We’re always pleased to see a bit of Hawai’i make its way across the vast Pacific and find a place in mainstream Mainland culture. More often than not, however, something gets lost in translation. Good ting da Two Japanee Bruddahs stay hea fo’ set da record straight.
You may have heard, last month, that the Northwestern University women’s lacrosse team, upon winning the NCAA Championship, was invited to meet President George W. Bush. This routine photo opportunity ended up causing quite a bit of controversy, as several of the team members wore “flip-flops” (da kine Mainland word fo’ rubbah slippahs) to the White House ceremony. Ho, shame, yeah?
The ensuing media debate had some commentators going so far as to point to flip-flops as indicative of the decline of western civilization. That’s an extreme view, but the Two Japanee Bruddahs do know that, regardless of your politics, if you are invited to the White House, wear shoes.
Anybody in Hawai’i, in fact, will tell you, if your team wen win da Kalihi Valley Makule League bowling championship, an’ da Govenah wen invite da team to her house fo’ get one trophy, everybody know fo’ weah long pants an’ shoes. No can weah boro boro pants, tank top an’ rubbah slippahs, especially da kine Longs Drugs $1.79 rubbah slippahs.
Ho, goin’ take one long time fo’ undo all da serious damage da lacrosse girls wen do to da fine reputation of rubbah slippahs. Das why we goin’ recommend one law dat all slippahs sold on da Mainland must come wit one instruction book fo’ da kine propah usages. Maybe we goin’ talk to Congressman Mike Honda about dis idea.
Same ting wit aloha shirts. We don’t understand how it happened, but people on the Mainland seem to believe that aloha shirts and muu muus need to be loud, really ugly and preferably in fluorescent hues. And if possible, spouses and children should wear matching outfits. It’s okay for tourists to dress that way while vacationing in Hawai’i. It provides locals, after all, with an easy way to identify them, and also provides endless hours of free amusement.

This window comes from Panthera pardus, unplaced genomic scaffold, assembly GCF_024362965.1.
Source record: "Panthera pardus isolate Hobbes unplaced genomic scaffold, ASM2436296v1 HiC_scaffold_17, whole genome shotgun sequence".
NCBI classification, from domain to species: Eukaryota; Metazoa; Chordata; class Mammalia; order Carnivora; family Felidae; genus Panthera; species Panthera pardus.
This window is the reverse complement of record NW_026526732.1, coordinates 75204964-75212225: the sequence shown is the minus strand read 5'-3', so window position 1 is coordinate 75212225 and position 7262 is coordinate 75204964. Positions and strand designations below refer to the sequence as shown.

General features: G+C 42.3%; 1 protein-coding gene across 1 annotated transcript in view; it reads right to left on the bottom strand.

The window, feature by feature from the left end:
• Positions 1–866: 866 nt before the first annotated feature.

As any kama’aina knows, the appropriate aloha shirt can be worn in virtually any situation in Hawai’i, whether to court, in a corporate office, at a wedding, baby luau or even at a funeral service. We no can ovah stress, howevah, da importance of da word, “appropriate.”
Dats why abunai fo’ put “aloha attire” on top one Mainland wedding invitation, especially if you stay planning one fancy kine wedding. Da people from Hawai’i goin’ undahstand, and weah da kine nice clothes, but everybody else, auwe! Dey goin’ show up wit da mos’ hammajang kine outfits you evah wen see.
Our aloha shirt advice is, until you’ve developed a refined taste in Island fashion, stick to established manufacturers such as Iolani, Kahala, Reyns and Tori Richards. An’ no buy your aloha shirt from ABC Stores or da swap meet.
Speaking of Hawai’i exports, by a show of hands, how many of you are fans of “Dog The Bounty Hunter” on the cable A&E network? Of the three Hawai’i-based television series that premiered in 2004 – North Shore, Hawai’i and Dog The Bounty Hunter – who would have ever guessed that the sole survivor would be the reality series that follows the adventures of larger-than-life bounty hunter, Duane “Dog” Chapman and his crew.
You may recall that Chapman first gained notoriety for his much publicized capture of Max Factor heir, Andrew Luster, in Mexico two years ago.
Whether it’s due to his WWE persona, his ultra-tita wife, or his turn-your-life-around sermons, Dog has gained a huge following, with over 1.6 million viewers tuning in every week. It is the A&E network’s most watched primetime show, and among the most popular series on cable TV. Moreover, the program has become a runaway international hit, with phenomenal success in Australia, the Netherlands and the United Kingdom.
Ey, da show is good fun kine entahtainment, but one ting stay concerning da Two Japanee Bruddahs. We no like people outside Hawai’i get da wrong kine impression, dat get choke crime in Hawai’i.
So, on behalf of the Hawai’i Visitor’s Bureau, we like say no be scared fo’ go visit Hawai’i. Kay, get some small kine crime, but not too much, an’ mos’ of da people stay friendly, law abiding citizens.
One last ting we no undahstand about da program, is how come dey put da kine subtitles on top da TV whenevah da local people stay talking? Stay jus’ like da kine Japanee samurai movie. Ey, no need subtitles. Everybody can undahstand wot dey stay talking. We tinking, probably da subtitles stay fo’ da kine hearing impaired viewahs.